Church is a good place to sit and think before making wide sweeping decrees that you may regret later. I sat through the service with my thoughts, served my brothers and sisters communion, let the music calm me down. Without really thinking about it I let the beauty of structure and ritual bring me back to center. By the time we were on our way home I had an idea but needed Dear Husband’s buy in.
My idea was to try, for one month (4 weeks), no screen time on Sundays. We all would take a break from the video games, the tv, the phone, the iPad, the computer. All of it. Dear Husband was on board with the caveat that he might need to check work emails every now and then if there was a fire to put out. We let them know that while all of those things are awesome, we felt like we needed on day where we did things together and with friends that involved a little more creativity than just looking at a screen. Harry took the news in stride. Addison however, wasn’t as keen. His reaction was to go to his room and hide under the covers. I let him pout for a little bit then softened the blow by making chocolate chip cookies (thank you neighbor who sold us the fundraiser cookie dough, you saved me by allowing me to be a benevolent ruler and offer up warm, gooey, comforting cookies without having to actually do any real work) We also decided to alter the rules just a little bit. Instead of all day long, we revised the no screen time sanction to 7:00 a.m. – 7:00 p.m. Because, you know, Downton Abbey.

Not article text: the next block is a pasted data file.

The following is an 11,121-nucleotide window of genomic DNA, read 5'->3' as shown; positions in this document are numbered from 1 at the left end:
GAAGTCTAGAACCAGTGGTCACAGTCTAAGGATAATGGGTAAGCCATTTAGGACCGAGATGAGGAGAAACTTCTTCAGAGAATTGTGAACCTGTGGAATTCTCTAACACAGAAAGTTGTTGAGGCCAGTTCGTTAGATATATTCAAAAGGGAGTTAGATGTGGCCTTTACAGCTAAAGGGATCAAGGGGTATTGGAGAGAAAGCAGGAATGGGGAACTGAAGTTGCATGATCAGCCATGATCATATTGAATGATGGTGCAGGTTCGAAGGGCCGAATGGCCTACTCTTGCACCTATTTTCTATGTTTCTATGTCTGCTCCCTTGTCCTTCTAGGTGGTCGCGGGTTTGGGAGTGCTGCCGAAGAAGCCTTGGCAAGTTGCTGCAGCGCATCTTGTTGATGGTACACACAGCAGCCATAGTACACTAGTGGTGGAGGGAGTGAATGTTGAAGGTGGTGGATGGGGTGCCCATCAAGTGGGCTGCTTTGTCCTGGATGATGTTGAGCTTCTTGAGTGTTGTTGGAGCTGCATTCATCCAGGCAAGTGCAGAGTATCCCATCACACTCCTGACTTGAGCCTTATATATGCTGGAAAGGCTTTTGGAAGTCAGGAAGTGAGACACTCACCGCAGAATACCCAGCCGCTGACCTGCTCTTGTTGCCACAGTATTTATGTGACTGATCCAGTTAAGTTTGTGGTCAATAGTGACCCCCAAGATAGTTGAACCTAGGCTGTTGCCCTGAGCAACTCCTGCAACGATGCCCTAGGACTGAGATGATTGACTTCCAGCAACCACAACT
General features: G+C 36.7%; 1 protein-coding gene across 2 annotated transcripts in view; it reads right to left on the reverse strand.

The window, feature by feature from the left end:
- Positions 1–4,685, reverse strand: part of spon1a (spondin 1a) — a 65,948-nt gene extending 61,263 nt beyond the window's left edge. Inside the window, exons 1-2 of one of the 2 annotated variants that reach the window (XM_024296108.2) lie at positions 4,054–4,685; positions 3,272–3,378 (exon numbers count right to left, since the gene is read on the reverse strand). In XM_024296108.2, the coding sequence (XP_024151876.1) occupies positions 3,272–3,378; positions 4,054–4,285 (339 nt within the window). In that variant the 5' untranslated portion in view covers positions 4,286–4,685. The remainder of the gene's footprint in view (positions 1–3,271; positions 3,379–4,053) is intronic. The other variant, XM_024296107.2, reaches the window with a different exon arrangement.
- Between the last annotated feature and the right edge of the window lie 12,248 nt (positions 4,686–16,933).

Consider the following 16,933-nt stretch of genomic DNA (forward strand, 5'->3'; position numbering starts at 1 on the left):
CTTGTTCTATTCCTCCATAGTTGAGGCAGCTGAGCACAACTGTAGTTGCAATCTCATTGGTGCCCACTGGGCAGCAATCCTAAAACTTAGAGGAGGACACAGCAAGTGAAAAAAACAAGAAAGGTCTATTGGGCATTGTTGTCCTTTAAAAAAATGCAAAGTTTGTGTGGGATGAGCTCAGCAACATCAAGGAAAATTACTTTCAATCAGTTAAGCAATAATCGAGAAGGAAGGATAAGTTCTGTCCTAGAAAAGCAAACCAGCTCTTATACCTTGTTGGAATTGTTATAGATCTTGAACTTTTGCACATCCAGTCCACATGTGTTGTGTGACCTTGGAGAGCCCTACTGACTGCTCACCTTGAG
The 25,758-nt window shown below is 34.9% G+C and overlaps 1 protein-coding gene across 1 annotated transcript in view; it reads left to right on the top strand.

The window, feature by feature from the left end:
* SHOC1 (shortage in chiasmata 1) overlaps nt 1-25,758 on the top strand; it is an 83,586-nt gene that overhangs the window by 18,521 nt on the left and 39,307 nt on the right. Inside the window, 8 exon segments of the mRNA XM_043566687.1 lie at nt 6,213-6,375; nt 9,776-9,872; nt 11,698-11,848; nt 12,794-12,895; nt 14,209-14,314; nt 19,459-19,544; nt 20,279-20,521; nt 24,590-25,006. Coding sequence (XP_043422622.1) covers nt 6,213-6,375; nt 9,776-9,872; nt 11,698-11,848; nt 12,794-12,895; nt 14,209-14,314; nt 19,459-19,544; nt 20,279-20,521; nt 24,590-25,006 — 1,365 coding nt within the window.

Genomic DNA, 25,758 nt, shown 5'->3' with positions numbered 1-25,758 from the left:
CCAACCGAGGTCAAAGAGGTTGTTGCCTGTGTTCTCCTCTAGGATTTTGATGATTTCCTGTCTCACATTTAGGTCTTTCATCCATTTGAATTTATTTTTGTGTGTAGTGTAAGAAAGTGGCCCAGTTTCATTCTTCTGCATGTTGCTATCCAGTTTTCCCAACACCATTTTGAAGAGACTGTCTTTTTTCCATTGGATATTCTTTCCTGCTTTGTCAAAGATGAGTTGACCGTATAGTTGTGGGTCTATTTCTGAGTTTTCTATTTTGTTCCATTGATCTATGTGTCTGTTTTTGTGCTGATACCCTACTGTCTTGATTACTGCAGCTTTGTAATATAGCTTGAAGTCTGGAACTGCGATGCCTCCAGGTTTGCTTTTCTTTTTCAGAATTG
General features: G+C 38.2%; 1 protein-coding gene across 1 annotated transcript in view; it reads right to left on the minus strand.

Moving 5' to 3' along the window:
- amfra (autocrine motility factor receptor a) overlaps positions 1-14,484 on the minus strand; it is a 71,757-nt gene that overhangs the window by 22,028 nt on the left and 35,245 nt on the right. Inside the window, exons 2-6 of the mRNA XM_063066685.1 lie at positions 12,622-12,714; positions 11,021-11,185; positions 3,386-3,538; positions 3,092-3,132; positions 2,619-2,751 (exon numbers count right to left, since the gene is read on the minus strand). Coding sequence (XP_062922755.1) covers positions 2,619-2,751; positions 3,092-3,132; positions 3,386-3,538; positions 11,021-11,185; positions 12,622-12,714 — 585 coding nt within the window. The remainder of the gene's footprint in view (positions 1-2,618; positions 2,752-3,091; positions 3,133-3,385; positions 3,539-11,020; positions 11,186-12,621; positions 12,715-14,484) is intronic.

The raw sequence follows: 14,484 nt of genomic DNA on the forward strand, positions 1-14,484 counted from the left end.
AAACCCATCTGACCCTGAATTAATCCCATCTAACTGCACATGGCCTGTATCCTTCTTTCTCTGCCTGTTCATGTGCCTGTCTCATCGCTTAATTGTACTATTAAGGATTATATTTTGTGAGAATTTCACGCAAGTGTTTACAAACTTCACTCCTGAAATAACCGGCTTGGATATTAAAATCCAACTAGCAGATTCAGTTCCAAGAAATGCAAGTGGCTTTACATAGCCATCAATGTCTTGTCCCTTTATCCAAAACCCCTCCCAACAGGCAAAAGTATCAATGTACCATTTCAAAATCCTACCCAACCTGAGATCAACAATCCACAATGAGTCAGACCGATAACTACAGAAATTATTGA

As it turns out, no screen time Sunday wasn’t so bad. The pull of Instagram and Facebook was strong but I was able to stay away. I fought the need to let my friends know I wouldn’t be able to message them off and on all day but they were all just find without me for the day. Dear Husband normally uses Sunday to catch up on all the current events and sports related articles he doesn’t have time to read during the week. He reads them on his iPad so that was a conundrum and we’re still trying to find a loop-hole so he can enjoy his reading time and still play by the rules. Once Addison was fortified by cookies he discovered a room full of awesome stuff and was able to entertain himself and even created a new game for all of us to play. Harry who can entertain himself for hours with just a penny and a stick was fine with the whole thing.
Even though we started off strong I’m still a little unsure of how the rest of our little experiment will pan out. Keep me in your prayers that I don’t cave under the “I’m bored” pressure. Netflix and their endless supply of kid shows is a tempting and soothing balm to the boredom woes.